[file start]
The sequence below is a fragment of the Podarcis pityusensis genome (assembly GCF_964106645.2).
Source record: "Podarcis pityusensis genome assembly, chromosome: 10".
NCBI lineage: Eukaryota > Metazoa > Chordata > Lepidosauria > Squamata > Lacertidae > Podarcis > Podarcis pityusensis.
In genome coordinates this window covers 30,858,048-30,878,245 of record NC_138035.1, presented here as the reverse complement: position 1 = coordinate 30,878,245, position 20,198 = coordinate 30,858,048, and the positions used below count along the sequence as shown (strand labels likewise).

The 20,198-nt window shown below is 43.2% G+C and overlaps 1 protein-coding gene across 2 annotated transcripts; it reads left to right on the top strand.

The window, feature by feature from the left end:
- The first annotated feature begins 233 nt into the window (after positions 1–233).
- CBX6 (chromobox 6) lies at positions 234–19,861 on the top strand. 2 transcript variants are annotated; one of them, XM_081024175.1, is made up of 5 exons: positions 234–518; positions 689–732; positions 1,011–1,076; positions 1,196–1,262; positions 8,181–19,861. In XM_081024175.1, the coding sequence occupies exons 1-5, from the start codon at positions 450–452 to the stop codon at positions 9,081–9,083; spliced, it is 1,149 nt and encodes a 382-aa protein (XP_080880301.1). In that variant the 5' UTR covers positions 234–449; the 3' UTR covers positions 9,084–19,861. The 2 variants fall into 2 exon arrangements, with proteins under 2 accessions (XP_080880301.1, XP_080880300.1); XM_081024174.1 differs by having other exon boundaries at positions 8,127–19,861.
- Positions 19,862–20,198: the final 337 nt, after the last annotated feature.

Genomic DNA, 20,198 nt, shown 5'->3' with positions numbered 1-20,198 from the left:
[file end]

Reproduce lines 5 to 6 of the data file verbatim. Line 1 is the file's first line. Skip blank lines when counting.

The 20,198-nt window shown below is 43.2% G+C and overlaps 1 protein-coding gene across 2 annotated transcripts; it reads left to right on the top strand.

The window, feature by feature from the left end: